In other words, while the candidates will have to publicly audition for the first time, there is no indication that the veto-wielding P-5, as the permanent members are known, are about to abdicate any power over whom they choose for the job — and hence, how far the next secretary general will bend to the wishes of the world powers.
The current secretary general, Ban Ki-moon, is to step down at the end of the year, completing two five-year terms. His successor will have to maneuver through a thicket of difficult global challenges, such as holding countries accountable to the promises they made on climate change, finding new ways to help people displaced by war and resolving conflicts fueled by powerful countries.
The selection process comes at a time when the United Nations is roiled by new crises of confidence. There are widening allegations of sexual abuse by peacekeepers, and countries have been reluctant to hold their soldiers accountable.
The organization has also struggled to repair its reputation in Haiti, where poor sanitation by its peacekeepers has been linked to a calamitous cholera epidemic that has killed more than 9,200 since 2010. The United Nations has not paid compensation, nor taken responsibility.
In interviews in recent days, the candidates were scant on details of what they would do as the world’s top civil servant.
Asked, for instance, about whether Haitian cholera victims should be compensated, Ms. Pusic initially indicated that they should be, but then said the question should be studied further by expert panels; it has been studied for years, and the United Nations has claimed immunity from prosecution.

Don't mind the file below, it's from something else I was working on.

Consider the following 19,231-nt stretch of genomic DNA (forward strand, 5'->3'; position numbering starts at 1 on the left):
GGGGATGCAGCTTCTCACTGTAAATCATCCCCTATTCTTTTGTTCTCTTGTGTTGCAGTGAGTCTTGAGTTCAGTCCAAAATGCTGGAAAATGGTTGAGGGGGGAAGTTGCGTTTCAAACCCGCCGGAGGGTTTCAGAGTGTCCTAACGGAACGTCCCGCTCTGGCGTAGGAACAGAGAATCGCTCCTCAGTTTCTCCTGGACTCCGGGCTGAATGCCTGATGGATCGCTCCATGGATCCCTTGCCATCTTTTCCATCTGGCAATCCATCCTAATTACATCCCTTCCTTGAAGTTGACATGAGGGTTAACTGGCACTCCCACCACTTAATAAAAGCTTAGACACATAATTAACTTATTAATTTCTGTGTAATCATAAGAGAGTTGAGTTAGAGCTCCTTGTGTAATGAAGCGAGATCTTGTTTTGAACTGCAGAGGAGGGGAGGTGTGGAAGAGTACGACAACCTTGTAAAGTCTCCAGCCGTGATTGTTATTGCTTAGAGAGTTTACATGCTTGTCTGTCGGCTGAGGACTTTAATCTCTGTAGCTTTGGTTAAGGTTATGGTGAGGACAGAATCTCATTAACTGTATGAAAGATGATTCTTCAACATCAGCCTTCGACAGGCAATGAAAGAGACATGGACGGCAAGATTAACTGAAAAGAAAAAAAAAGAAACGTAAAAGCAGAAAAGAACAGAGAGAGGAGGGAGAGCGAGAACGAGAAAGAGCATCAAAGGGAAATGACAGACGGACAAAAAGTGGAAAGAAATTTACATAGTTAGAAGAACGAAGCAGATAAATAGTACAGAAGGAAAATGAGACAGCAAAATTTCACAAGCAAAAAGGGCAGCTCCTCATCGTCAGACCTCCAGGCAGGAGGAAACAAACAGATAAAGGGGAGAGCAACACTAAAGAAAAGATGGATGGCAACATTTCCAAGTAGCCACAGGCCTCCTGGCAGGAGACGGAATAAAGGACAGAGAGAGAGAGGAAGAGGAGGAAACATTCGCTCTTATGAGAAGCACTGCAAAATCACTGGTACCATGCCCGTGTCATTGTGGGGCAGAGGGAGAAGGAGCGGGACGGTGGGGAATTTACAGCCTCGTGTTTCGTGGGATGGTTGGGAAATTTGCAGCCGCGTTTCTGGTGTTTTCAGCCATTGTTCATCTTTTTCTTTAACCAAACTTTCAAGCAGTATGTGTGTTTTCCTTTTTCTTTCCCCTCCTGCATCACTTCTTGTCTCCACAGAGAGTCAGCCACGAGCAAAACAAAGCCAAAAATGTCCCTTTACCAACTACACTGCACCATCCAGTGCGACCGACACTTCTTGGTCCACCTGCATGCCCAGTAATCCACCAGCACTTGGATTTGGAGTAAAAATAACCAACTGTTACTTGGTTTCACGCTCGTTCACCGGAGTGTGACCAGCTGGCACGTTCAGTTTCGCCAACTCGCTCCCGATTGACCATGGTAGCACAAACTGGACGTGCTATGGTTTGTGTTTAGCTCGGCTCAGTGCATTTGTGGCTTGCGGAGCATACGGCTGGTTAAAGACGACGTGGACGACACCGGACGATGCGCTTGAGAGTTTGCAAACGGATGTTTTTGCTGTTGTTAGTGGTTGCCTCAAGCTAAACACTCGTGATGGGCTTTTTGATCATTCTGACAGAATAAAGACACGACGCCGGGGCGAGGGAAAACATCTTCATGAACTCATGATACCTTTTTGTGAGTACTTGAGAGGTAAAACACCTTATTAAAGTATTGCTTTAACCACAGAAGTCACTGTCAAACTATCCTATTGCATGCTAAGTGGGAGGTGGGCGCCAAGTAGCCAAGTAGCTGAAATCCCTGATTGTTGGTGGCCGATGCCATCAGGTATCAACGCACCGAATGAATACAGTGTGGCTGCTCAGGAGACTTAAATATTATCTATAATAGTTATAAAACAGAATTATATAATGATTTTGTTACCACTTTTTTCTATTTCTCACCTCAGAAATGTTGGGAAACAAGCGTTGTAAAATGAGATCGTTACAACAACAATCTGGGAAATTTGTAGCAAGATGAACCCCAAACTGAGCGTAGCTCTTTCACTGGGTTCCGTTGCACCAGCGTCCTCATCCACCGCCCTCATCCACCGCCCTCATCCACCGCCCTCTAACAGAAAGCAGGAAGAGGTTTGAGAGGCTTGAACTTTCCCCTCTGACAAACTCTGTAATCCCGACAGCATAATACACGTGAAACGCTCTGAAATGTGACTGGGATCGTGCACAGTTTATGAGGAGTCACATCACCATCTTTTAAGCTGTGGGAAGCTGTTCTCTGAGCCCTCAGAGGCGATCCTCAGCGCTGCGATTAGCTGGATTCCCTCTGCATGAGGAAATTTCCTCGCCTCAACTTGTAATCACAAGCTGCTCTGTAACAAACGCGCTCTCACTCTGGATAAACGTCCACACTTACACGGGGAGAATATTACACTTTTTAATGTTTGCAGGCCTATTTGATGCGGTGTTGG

Ms. Clark declined to take a position on what she called “legal issues.” Mr. Turk said that he hoped the organization would “provide the victims with a fair process and an effective remedy.”
How to handle refugees is an especially sensitive issue. Ms. Clark shied away from saying what she thought of the latest agreement that the European Union struck with Turkey, saying only that she was for “pragmatic solutions.” Ms. Pusic praised the accord, under which European countries have offered to pay Turkey for taking Syrian refugees back, and went so far as to say that perhaps the 1951 convention on the rights of refugees should be revisited. Mr. Turk said there was no need to tweak the convention, calling only for a better “institutional and policy framework” to cope with the refugee crisis.
The two other prominent contenders — António Guterres, a former prime minister of Portugal and, until last year, head of the United Nations refugee agency, and Irina Bokova, a Bulgarian diplomat who heads Unesco — did not respond to emails sent to their offices.
The three other candidates, all relatively unknown, are Natalia Gherman of Moldova; Srgjan Kerim of Macedonia; and Igor Luksic of Montenegro. There is a surfeit of Eastern European names on the list this year because it has become customary for different regions to nominate one of their own for the top job, though nothing in the United Nations Charter requires it.
More names could be floated in the coming months, including a second Bulgarian: Kristalina Georgieva, a former World Bank official who is now a vice president of the European Union.
Then there is Angela Merkel, the German chancellor. Her name has been circulating for months, though in recent weeks diplomats have said the prospects are slim. For the head of state of such a powerful country to lead the United Nations would be highly unusual, tipping the scale that Mr. Ban’s successor would be more like a general than a secretary.
An informational box that appeared in an earlier version of this article referred incorrectly to Helen Clark, a former prime minister of New Zealand. She was the second woman to hold that office, not the first.